I believe this answer to be more correct than the existing answers and editing them would have changed their essence. I have tried to link to various sources or wikipedia pages so others can affirm correctness.
Concurrency: the property of a system which enables units of the program, algorithm, or problem to be executed out-of-order or in partial order without affecting the final outcome 1 2.
A simple example of this is consecutive additions:
0 + 1 + 2 + 3 + 4 + 5 + 6 + 7 + 8 + 9 = 45
Due to the commutative property of addition the order of these can be re-arranged without affecting correctness; the following arrangement will result in the same answer:
(1 + 9) + (2 + 8) + (3 + 7) + (4 + 6) + 5 + 0 = 45
Here I have grouped numbers into pairs that will sum to 10, making it easier for me to arrive at the correct answer in my head.
Parallel Computing: a type of computation in which many calculations or the execution of processes are carried out simultaneously 3 4. Thus parallel computing leverages the property of concurrency to execute multiple units of the program, algorithm, or problem simultaneously.
Continuing with the example of consecutive additions, we can execute different portions of the sum in parallel:
Execution unit 1: 0 + 1 + 2 + 3 + 4 = 10
Execution unit 2: 5 + 6 + 7 + 8 + 9 = 35
Then at the end we sum the results from each worker to get
10 + 35 = 45.
Again, this parallelism was only possible because consecutive additions have the property of concurrency.
Concurrency can be leveraged by more than just parallelism though. Consider pre-emption on a single-core system: over a period of time the system may make progress on multiple running processes without any of them finishing. Indeed, your example of asyncronous I/O is a common example of concurrency that does not require parallelism.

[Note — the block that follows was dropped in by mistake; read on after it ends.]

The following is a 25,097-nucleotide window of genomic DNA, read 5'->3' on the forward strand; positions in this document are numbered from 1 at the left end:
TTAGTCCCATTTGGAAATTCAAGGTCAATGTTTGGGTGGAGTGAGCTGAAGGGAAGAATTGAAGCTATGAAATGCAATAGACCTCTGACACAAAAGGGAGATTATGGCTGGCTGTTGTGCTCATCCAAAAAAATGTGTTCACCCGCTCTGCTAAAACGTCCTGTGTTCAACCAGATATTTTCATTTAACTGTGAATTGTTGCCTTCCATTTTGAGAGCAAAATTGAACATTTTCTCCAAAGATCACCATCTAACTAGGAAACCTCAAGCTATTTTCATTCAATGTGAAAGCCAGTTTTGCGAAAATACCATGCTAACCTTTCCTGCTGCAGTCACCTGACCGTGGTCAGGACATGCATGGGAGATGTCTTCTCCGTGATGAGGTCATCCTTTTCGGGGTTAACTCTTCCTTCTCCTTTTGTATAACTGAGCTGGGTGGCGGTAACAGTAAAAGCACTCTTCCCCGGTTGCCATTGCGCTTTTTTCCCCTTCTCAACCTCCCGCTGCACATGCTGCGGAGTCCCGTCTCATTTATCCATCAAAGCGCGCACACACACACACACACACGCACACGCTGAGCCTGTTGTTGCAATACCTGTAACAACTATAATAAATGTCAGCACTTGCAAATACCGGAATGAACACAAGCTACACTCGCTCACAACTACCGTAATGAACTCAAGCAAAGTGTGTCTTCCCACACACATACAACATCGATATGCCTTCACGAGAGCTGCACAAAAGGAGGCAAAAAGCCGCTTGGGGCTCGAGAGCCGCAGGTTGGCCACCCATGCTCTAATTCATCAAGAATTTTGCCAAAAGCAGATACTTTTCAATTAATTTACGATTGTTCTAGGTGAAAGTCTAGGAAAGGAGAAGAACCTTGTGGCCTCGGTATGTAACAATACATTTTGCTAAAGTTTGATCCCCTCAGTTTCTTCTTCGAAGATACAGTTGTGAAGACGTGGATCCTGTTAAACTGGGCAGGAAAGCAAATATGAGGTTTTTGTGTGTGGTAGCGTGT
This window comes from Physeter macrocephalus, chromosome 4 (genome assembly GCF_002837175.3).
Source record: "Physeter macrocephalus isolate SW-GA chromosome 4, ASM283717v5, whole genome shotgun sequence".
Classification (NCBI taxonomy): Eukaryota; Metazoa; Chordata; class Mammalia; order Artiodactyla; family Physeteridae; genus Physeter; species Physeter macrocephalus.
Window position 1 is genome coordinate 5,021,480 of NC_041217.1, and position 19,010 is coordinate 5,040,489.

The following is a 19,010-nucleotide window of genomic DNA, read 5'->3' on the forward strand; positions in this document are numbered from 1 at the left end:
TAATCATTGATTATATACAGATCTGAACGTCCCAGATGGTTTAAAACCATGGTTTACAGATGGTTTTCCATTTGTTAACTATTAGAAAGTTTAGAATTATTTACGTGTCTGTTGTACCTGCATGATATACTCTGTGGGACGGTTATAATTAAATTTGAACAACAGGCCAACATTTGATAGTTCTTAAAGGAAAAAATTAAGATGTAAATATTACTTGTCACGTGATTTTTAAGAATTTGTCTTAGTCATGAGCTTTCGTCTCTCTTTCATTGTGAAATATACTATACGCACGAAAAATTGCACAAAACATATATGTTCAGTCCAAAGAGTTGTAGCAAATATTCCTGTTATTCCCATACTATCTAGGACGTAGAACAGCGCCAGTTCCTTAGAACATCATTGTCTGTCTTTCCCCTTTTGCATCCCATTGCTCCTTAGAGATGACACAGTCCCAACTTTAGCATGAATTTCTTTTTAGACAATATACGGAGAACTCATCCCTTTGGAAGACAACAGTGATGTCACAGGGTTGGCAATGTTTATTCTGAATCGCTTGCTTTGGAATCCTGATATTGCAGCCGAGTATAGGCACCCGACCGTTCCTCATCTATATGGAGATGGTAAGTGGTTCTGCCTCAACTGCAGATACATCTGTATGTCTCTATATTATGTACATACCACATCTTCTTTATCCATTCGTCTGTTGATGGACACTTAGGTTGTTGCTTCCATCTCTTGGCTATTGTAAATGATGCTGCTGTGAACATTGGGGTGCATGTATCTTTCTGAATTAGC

The above is relatively straightforward. I suspect people get confused because the dictionary definitions do not necessarily match what was outlined above:
- Concurrent: occurring or existing simultaneously or side by side 5.
- Concurrency: the fact of two or more events or circumstances happening or existing at the same time From searching on google: "define: concurrency".
The dictionary defines "concurrency" as a fact of occurrence, whereas the definition in the computing vernacular is a latent property of a program, property, or system. Though related these things are not the same.
I recommend using the term "parallel" when the simultaneous execution is assured or expected, and to use the term "concurrent" when it is uncertain or irrelevant if simultaneous execution will be employed.
I would therefore describe simulating a jet engine on multiple cores as parallel.
I would describe Makefiles as an example of concurrency. Makefiles state the dependencies of each target. When targets depend on other targets this creates a partial ordering. When the relationships and recipes are comprehensively and correctly defined this establishes the property of concurrency: there exists a partial order such that order of certain tasks can be re-arranged without affecting the result. Again, this concurrency can be leveraged to build multiple rules simultaneously but the concurrency is a property of the Makefile whether parallelism is employed or not.